Rosenstein defends the “going light” (“Golden Age of Surveillance”) by pointing out it’s not always enough for conviction. Nothing gives a conviction better than a person’s own words admitting to the crime that were captured by surveillance. This other data, while copious, often fails to convince a jury beyond a reasonable doubt.
This is nonsense. Police got along well enough before the digital age, before such widespread messaging. They solved terrorist and child abduction cases just fine in the 1980s. Sure, somebody’s GPS location isn’t by itself enough — until you go there and find all the buried bodies, which leads to a conviction. “Going dark” imagines that somehow, the evidence they’ve been gathering for centuries is going away. It isn’t. It’s still here, and matches up with even more digital evidence.
Conversely, a person’s own words are not as conclusive as you think. There’s always missing context. We quickly get back to the Richelieu “six words” problem, where captured communications are twisted to convict people, with defense lawyers trying to untwist them.

Rosenstein’s claim may be true, that a lot of criminals will go free because the other electronic data isn’t convincing enough. But I’d need to see that claim backed up with hard studies, not thrown out for emotional impact.

Terrorists and child molesters

You can always tell the lack of seriousness of law enforcement when they bring up terrorists and child molesters.
To be fair, sometimes we do need to talk about terrorists. There are things unique to terrorism where me may need to give government explicit powers to address those unique concerns. For example, the NSA buys mobile phone 0day exploits in order to hack terrorist leaders in tribal areas. This is a good thing.
But when terrorists use encryption the same way everyone else does, then it’s not a unique reason to sacrifice our freedoms to give the police extra powers. Either it’s a good idea for all crimes or no crimes — there’s nothing particular about terrorism that makes it an exceptional crime. Dead people are dead. Any rational view of the problem relegates terrorism to be a minor problem. More citizens have died since September 8, 2001 from their own furniture than from terrorism. According to studies, the hot water from the tap is more of a threat to you than terrorists.
Yes, government should do what they can to protect us from terrorists, but no, it’s not so bad of a threat that requires the imposition of a military/police state. When people use terrorism to justify their actions, it’s because they trying to form a military/police state.
A similar argument works with child porn. Here’s the thing: the pervs aren’t exchanging child porn using the services Rosenstein wants to backdoor, like Apple’s Facetime or Facebook’s WhatsApp. Instead, they are exchanging child porn using custom services they build themselves.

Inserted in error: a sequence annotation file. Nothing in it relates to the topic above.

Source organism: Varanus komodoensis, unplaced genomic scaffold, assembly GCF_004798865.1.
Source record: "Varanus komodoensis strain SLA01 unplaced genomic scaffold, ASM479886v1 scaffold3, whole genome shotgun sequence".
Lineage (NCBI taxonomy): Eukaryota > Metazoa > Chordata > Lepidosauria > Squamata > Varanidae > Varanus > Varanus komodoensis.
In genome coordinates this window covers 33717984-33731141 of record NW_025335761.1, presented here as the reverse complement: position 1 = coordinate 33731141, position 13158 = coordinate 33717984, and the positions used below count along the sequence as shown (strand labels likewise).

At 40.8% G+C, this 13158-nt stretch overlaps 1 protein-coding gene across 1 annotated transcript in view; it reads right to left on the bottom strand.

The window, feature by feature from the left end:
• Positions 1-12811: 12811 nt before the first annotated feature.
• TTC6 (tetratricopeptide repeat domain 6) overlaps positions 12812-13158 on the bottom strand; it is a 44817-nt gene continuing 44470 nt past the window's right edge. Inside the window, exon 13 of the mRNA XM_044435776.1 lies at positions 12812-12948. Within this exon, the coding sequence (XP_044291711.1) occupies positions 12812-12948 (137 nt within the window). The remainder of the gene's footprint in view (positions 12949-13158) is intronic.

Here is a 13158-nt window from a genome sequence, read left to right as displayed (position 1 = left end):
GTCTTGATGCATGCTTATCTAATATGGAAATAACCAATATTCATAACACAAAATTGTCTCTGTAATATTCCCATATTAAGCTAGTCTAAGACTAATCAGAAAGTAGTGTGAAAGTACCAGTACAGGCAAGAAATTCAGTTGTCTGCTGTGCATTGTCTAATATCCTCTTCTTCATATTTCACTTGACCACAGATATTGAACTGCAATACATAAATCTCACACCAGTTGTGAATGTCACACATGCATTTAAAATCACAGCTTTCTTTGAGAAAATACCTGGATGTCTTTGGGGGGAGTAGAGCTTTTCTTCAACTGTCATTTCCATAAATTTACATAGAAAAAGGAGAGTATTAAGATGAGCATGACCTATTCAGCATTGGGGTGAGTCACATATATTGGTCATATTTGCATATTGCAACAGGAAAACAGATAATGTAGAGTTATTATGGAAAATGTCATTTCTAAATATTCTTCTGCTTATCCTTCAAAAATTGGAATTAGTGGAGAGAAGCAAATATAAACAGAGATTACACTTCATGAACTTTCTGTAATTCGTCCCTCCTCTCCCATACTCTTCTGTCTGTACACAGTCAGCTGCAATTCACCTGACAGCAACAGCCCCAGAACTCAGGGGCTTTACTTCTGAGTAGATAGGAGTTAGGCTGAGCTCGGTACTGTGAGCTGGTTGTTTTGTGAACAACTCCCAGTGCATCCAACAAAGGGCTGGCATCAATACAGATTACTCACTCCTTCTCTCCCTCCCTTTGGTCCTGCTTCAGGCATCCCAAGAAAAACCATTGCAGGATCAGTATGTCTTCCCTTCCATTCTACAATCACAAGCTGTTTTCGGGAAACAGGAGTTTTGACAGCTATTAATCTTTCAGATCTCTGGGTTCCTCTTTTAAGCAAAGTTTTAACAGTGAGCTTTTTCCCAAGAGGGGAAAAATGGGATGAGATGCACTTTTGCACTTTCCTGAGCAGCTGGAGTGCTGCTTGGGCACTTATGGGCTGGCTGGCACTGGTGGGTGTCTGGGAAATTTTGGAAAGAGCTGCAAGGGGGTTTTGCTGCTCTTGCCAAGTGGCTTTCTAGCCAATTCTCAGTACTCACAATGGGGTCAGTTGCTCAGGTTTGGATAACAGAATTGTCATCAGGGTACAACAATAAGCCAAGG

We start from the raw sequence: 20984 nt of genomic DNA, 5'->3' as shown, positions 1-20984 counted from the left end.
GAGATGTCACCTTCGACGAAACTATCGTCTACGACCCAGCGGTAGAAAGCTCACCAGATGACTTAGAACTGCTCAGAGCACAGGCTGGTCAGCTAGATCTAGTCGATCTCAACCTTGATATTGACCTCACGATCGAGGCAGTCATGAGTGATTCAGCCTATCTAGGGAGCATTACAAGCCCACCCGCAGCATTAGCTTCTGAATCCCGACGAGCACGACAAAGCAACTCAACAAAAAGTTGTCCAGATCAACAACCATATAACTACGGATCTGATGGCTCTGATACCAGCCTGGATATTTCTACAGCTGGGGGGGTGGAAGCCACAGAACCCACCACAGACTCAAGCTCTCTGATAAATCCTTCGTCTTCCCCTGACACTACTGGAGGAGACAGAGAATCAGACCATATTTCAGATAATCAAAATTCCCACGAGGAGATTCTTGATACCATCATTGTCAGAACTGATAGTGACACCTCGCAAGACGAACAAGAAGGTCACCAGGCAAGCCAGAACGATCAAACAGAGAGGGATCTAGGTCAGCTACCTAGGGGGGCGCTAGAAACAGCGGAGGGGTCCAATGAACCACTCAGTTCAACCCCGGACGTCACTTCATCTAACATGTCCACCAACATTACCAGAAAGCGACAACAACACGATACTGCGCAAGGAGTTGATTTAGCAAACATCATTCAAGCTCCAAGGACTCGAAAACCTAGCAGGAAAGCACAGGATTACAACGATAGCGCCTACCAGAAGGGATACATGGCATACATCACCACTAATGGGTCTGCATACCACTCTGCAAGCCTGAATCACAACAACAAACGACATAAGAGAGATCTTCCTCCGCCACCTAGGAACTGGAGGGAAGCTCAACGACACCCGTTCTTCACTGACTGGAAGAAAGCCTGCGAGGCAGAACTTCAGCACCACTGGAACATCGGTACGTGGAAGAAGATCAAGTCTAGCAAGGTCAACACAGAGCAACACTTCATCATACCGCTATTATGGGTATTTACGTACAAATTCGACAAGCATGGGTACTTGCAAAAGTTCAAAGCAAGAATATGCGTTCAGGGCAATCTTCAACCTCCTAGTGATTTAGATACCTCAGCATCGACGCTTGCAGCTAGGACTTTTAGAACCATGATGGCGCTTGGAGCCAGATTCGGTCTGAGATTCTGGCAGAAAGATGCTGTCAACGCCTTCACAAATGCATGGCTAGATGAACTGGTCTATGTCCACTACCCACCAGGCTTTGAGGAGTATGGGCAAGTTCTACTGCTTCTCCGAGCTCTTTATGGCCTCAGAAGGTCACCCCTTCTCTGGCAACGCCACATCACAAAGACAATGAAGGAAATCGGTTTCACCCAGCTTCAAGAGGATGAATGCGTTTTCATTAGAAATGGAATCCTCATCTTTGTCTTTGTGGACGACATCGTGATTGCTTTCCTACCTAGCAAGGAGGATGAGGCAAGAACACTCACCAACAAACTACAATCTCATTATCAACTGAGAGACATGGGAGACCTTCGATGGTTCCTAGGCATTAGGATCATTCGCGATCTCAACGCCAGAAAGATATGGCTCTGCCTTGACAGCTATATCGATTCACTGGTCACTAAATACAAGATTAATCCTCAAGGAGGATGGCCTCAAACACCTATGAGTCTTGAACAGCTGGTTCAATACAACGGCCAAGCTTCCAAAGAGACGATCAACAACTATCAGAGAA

Again, I’m (mostly) on the side of the FBI. I support their idea of buying 0day exploits in order to hack the web browsers of visitors to the secret “PlayPen” site. This is something that’s narrow to this problem and doesn’t endanger the innocent. On the other hand, their calls for crypto backdoors endangers the innocent while doing effectively nothing to address child porn.
Terrorists and child molesters are a clichéd, non-serious excuse to appeal to our emotions to give up our rights. We should not give in to such emotions.

Definition of “backdoor”

Rosenstein claims that we shouldn’t call backdoors “backdoors”:

No one calls any of those functions [like key recovery] a “back door.”  In fact, those capabilities are marketed and sought out by many users.

He’s partly right in that we rarely refer to PGP’s key escrow feature as a “backdoor”.

But that’s because the term “backdoor” refers less to how it’s done and more to who is doing it. If I set up a recovery password with Apple, I’m the one doing it to myself, so we don’t call it a backdoor. If it’s the police, spies, hackers, or criminals, then we call it a “backdoor” — even it’s identical technology.

Wikipedia uses the key escrow feature of the 1990s Clipper Chip as a prime example of what everyone means by “backdoor“. By “no one”, Rosenstein is including Wikipedia, which is obviously incorrect.

Though in truth, it’s not going to be the same technology. The needs of law enforcement are different than my personal key escrow/backup needs. In particular, there are unsolvable problems, such as a backdoor that works for the “legitimate” law enforcement in the United States but not for the “illegitimate” police states like Russia and China.

I feel for Rosenstein, because the term “backdoor” does have a pejorative connotation, which can be considered unfair. But that’s like saying the word “murder” is a pejorative term for killing people, or “torture” is a pejorative term for torture. The bad connotation exists because we don’t like government surveillance. I mean, honestly calling this feature “government surveillance feature” is likewise pejorative, and likewise exactly what it is that we are talking about.